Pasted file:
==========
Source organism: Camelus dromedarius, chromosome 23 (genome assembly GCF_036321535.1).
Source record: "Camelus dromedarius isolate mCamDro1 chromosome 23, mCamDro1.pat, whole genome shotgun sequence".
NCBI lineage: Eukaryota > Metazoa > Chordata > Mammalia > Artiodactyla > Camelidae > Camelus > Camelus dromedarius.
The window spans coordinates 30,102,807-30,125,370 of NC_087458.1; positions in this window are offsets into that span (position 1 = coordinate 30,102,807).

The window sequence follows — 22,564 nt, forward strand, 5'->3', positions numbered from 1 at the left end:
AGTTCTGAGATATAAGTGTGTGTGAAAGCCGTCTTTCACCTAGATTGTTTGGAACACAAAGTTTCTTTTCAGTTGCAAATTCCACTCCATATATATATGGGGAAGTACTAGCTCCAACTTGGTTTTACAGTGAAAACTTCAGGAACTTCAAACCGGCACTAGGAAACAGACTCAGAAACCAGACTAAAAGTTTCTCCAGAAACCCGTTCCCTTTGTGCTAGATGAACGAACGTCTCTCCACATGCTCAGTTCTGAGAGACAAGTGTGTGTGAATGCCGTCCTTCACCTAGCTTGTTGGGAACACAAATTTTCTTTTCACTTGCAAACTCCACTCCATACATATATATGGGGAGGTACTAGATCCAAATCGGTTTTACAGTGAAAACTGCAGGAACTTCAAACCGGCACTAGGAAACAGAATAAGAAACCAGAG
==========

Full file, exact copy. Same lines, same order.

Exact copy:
Source organism: Camelus dromedarius, chromosome 23 (genome assembly GCF_036321535.1).
Source record: "Camelus dromedarius isolate mCamDro1 chromosome 23, mCamDro1.pat, whole genome shotgun sequence".
NCBI lineage: Eukaryota > Metazoa > Chordata > Mammalia > Artiodactyla > Camelidae > Camelus > Camelus dromedarius.
The window spans coordinates 30,102,807-30,125,370 of NC_087458.1; positions in this window are offsets into that span (position 1 = coordinate 30,102,807).

The window sequence follows — 22,564 nt, forward strand, 5'->3', positions numbered from 1 at the left end:
AGTTCTGAGATATAAGTGTGTGTGAAAGCCGTCTTTCACCTAGATTGTTTGGAACACAAAGTTTCTTTTCAGTTGCAAATTCCACTCCATATATATATGGGGAAGTACTAGCTCCAACTTGGTTTTACAGTGAAAACTTCAGGAACTTCAAACCGGCACTAGGAAACAGACTCAGAAACCAGACTAAAAGTTTCTCCAGAAACCCGTTCCCTTTGTGCTAGATGAACGAACGTCTCTCCACATGCTCAGTTCTGAGAGACAAGTGTGTGTGAATGCCGTCCTTCACCTAGCTTGTTGGGAACACAAATTTTCTTTTCACTTGCAAACTCCACTCCATACATATATATGGGGAGGTACTAGATCCAAATCGGTTTTACAGTGAAAACTGCAGGAACTTCAAACCGGCACTAGGAAACAGAATAAGAAACCAGAG